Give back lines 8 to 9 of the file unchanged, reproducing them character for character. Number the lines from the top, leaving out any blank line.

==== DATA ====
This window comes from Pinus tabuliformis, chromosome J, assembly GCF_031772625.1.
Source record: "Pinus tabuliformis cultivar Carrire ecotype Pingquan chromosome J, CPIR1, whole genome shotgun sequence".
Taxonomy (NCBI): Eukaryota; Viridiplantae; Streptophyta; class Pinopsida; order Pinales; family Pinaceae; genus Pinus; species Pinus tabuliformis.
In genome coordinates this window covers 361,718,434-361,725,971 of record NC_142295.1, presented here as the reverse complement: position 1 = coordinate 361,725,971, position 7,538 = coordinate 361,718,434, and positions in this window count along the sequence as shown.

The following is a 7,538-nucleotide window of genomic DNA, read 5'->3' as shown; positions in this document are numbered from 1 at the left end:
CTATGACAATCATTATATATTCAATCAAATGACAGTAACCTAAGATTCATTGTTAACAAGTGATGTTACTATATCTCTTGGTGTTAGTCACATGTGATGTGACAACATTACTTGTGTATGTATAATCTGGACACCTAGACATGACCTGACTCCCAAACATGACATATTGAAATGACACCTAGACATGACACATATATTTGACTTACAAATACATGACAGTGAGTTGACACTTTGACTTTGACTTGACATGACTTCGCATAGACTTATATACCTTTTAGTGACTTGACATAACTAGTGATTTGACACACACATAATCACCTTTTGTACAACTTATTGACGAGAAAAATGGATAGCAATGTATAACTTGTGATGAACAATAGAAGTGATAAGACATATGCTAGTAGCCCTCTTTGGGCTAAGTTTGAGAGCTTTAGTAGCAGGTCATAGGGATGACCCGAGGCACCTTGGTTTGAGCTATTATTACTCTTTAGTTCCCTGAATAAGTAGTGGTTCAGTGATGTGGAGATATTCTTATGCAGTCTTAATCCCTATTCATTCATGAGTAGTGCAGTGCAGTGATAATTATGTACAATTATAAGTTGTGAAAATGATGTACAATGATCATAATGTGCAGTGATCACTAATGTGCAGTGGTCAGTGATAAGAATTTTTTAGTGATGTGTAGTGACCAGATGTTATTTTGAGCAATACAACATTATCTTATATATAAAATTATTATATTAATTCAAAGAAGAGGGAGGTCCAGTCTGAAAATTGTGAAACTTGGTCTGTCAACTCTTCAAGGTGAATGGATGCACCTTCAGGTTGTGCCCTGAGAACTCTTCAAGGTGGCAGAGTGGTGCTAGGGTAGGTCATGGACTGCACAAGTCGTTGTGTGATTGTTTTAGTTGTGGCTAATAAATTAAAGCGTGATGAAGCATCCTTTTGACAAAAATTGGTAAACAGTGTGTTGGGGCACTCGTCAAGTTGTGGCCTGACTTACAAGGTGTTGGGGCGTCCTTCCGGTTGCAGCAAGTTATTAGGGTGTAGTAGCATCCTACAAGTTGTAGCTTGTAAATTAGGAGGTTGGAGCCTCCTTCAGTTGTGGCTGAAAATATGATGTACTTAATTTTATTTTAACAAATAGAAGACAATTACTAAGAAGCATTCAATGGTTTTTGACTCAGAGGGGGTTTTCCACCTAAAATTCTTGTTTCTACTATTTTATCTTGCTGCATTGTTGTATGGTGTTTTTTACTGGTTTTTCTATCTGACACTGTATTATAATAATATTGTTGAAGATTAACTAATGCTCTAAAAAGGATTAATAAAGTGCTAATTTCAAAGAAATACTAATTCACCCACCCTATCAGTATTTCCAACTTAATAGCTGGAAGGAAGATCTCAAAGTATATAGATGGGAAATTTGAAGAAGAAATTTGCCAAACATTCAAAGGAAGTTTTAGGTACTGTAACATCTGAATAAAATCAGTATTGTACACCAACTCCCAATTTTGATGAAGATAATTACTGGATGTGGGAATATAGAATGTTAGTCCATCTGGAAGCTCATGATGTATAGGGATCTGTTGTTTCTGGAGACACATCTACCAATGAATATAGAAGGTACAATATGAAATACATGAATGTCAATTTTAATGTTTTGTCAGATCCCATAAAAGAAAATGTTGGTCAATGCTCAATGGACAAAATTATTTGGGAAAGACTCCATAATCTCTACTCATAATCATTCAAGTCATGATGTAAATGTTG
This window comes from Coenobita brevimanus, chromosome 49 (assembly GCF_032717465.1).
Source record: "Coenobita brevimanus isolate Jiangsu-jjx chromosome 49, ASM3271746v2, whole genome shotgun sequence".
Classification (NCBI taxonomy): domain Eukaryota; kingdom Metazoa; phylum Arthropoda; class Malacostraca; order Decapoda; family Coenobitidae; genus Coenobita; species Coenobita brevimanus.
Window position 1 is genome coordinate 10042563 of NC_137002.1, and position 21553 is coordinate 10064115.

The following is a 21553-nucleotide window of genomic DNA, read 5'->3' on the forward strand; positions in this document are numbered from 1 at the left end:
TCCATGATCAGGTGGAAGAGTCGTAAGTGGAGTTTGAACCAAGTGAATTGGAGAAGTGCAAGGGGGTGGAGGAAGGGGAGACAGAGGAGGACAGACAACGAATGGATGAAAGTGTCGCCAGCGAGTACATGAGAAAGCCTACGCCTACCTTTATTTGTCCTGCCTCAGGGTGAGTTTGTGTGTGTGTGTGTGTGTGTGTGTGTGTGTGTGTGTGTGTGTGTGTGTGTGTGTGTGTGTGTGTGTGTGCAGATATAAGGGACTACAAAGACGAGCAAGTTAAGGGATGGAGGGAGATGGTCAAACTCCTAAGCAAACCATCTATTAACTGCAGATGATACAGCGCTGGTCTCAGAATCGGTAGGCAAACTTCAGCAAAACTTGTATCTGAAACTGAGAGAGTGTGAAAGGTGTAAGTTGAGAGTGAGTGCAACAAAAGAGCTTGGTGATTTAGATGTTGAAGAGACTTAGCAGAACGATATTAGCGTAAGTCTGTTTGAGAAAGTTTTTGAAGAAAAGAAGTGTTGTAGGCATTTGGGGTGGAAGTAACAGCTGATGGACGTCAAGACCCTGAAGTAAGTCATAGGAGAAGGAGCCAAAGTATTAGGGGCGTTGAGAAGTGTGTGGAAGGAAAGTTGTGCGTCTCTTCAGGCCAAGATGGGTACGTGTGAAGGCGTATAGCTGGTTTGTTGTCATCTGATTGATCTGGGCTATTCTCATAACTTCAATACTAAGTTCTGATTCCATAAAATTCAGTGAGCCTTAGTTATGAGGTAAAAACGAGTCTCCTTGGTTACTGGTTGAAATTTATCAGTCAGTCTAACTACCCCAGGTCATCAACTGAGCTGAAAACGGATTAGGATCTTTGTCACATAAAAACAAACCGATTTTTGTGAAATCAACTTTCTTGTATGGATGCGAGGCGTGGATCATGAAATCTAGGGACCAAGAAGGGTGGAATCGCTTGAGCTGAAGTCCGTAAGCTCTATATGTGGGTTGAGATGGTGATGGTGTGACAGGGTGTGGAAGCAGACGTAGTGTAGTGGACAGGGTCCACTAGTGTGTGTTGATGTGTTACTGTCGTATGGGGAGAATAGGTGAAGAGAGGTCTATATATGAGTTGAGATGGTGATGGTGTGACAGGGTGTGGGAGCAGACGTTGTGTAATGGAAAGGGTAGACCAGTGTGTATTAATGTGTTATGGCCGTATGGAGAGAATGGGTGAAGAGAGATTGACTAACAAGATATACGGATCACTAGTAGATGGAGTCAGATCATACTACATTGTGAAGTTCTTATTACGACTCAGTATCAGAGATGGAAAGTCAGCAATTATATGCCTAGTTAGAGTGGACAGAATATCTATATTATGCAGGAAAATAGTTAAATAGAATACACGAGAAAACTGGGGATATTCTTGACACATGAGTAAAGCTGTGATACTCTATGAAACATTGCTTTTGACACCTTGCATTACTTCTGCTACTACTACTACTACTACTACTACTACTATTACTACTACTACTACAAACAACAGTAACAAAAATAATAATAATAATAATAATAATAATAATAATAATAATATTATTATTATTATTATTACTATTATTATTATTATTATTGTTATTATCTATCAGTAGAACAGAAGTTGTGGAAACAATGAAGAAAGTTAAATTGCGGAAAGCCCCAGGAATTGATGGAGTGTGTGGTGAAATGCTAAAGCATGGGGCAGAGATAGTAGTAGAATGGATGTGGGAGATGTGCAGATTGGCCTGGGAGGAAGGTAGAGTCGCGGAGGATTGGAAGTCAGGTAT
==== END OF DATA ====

Source record: "Coenobita brevimanus isolate Jiangsu-jjx chromosome 49, ASM3271746v2, whole genome shotgun sequence".
Classification (NCBI taxonomy): domain Eukaryota; kingdom Metazoa; phylum Arthropoda; class Malacostraca; order Decapoda; family Coenobitidae; genus Coenobita; species Coenobita brevimanus.